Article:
Funding for such projects is uncertain, however. Congress has shown little evidence of backing new spending, and Oklahoma — which already has poor roads and deficient bridges — as well as other states, have found it difficult to ensure funding for their own smaller scale infrastructure projects.

Financing through public-private partnerships, too, is often a poor long-term solution.

“Much of our infrastructure in this country is 50 if not 100 years old and we need to repair it and rebuild it,” says Marcia Hale, president of Building America’s Future, a nonpartisan coalition of former governors, mayors and other elected officials pushing for infrastructure investment.

That’s fixing the past, which Hale says is only part of the nation’s infrastructure equation. For the future, Oklahoma and other states will likely need federal help with new technology infrastructure, including things like a better electric grid and broadband internet.

“Autonomous cars and the technology that is helping cities become what we call “smart cities” is upon us,” Hale says.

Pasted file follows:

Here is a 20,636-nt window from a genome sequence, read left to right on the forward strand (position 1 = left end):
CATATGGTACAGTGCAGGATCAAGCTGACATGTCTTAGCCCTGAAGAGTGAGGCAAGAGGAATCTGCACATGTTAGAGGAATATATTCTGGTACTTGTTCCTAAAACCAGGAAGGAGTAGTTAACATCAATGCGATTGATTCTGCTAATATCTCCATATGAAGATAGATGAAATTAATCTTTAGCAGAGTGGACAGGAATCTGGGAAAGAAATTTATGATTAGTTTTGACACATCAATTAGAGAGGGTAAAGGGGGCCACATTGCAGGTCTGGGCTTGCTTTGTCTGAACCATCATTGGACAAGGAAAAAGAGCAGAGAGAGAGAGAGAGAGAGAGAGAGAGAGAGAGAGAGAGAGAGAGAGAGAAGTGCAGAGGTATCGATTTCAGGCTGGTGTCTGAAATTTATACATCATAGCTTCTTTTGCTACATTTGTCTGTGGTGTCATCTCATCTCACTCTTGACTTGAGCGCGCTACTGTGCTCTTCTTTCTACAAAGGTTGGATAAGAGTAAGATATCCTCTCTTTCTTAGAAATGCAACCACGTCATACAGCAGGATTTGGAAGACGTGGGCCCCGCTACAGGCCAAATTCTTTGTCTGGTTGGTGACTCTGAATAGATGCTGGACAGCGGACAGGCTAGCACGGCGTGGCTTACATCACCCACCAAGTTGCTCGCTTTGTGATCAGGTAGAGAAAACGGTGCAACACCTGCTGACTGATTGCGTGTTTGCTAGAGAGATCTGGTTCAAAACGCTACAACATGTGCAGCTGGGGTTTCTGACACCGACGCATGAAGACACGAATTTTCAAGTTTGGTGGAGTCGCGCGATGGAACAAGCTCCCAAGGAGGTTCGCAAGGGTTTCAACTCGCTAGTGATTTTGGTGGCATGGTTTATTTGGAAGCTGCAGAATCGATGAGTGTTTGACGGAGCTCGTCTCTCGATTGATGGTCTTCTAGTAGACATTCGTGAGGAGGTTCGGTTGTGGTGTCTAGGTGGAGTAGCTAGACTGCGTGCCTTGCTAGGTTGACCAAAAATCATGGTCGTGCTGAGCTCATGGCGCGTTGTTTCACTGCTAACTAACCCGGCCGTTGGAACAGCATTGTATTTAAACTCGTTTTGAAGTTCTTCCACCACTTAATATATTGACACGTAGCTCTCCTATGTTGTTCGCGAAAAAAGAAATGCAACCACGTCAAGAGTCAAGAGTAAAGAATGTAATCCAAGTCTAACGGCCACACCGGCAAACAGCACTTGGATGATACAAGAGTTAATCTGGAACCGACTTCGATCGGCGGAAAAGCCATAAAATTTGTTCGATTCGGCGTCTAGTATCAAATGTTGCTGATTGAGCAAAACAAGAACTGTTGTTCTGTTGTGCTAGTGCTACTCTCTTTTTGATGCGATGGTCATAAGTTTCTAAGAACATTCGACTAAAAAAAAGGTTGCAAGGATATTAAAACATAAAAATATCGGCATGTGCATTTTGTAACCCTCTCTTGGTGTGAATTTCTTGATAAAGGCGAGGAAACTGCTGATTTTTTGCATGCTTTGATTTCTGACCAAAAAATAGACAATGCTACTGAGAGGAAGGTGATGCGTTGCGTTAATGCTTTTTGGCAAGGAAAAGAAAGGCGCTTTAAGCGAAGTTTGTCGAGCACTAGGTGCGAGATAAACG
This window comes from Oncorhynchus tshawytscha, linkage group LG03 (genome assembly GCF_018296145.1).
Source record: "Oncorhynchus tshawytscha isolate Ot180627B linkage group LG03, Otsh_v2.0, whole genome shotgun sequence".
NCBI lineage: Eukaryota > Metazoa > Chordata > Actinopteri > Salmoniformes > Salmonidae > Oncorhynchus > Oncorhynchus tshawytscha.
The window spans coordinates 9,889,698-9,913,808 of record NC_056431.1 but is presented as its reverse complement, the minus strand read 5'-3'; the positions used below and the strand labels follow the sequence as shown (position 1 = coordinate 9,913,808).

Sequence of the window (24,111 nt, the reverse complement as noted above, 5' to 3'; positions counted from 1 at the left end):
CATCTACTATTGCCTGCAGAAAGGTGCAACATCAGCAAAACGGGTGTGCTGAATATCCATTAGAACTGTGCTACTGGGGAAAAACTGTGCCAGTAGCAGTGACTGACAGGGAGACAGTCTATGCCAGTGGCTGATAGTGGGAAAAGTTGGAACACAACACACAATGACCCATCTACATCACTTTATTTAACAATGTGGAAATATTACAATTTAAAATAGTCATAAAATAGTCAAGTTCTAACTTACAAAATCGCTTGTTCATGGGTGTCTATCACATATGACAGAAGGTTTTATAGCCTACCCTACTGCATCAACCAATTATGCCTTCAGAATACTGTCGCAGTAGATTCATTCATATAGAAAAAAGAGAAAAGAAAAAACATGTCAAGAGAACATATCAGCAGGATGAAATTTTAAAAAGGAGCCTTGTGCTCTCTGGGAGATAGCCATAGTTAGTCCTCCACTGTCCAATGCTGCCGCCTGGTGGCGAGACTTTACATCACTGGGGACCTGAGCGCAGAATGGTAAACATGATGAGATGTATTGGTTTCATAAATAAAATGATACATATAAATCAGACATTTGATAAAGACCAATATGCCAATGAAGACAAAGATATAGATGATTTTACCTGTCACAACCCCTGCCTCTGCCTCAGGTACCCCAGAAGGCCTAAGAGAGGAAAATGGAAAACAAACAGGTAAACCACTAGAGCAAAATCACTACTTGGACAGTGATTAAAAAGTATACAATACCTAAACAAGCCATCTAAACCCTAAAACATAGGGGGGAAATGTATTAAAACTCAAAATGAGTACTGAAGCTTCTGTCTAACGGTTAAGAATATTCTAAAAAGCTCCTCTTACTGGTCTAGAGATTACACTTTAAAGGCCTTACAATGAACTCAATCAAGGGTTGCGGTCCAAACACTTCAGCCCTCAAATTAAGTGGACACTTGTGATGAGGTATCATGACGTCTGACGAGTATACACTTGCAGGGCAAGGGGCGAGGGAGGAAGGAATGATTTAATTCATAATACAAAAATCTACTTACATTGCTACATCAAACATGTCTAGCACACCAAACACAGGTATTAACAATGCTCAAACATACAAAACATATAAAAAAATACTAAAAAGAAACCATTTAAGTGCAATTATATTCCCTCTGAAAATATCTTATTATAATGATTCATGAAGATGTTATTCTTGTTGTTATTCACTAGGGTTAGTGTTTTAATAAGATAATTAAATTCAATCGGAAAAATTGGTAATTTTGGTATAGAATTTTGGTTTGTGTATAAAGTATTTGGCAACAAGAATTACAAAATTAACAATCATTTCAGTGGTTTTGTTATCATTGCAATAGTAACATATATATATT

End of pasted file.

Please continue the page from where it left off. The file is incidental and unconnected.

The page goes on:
Crews with the Oklahoma Department of Transportation repairing an overpass in Oklahoma City.

Joe Wertz / StateImpact Oklahoma

Crews with the Oklahoma Department of Transportation repairing an overpass in Oklahoma City.

Rundown runways

Back on the tarmac at a tour stop near the southwestern Oklahoma community of Frederick, Sen. Inhofe says the Constitution specifically directs the federal government with overseeing infrastructure.

“The two main things we’re supposed to be doing are defending America and then infrastructure,” Inhofe says. “They called them post roads back then, and that’s the kind of spending people like.”

There’s a rundown runway in every state, and a line of city and state officials, industries and organizations with long lists of infrastructure fixes. Many of them are excited by President Trump’s assurance that federal help is on the way. But even a Republican supporter and infrastructure insider like Sen. Inhofe isn’t sure yet how Trump plans to pay for it.